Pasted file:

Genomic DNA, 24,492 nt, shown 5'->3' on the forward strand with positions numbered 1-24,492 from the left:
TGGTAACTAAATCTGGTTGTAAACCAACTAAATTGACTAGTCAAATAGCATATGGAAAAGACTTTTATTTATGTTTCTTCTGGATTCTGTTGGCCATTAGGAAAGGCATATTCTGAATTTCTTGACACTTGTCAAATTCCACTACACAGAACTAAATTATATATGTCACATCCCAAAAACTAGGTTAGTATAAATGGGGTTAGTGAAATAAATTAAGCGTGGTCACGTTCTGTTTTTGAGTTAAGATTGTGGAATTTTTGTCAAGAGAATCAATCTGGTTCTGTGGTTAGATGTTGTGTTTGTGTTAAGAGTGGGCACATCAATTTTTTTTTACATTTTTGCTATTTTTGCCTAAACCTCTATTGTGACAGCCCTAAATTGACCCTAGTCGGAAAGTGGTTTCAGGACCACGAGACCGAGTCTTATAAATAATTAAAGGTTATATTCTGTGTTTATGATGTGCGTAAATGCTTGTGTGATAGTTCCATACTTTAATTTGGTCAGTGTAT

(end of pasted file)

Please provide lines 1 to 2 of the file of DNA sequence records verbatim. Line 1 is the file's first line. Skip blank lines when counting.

Genomic DNA, 24,492 nt, shown 5'->3' on the forward strand with positions numbered 1-24,492 from the left:
TGGTAACTAAATCTGGTTGTAAACCAACTAAATTGACTAGTCAAATAGCATATGGAAAAGACTTTTATTTATGTTTCTTCTGGATTCTGTTGGCCATTAGGAAAGGCATATTCTGAATTTCTTGACACTTGTCAAATTCCACTACACAGAACTAAATTATATATGTCACATCCCAAAAACTAGGTTAGTATAAATGGGGTTAGTGAAATAAATTAAGCGTGGTCACGTTCTGTTTTTGAGTTAAGATTGTGGAATTTTTGTCAAGAGAATCAATCTGGTTCTGTGGTTAGATGTTGTGTTTGTGTTAAGAGTGGGCACATCAATTTTTTTTTACATTTTTGCTATTTTTGCCTAAACCTCTATTGTGACAGCCCTAAATTGACCCTAGTCGGAAAGTGGTTTCAGGACCACGAGACCGAGTCTTATAAATAATTAAAGGTTATATTCTGTGTTTATGATGTGCGTAAATGCTTGTGTGATAGTTCCATACTTTAATTTGGTCAGTGTAT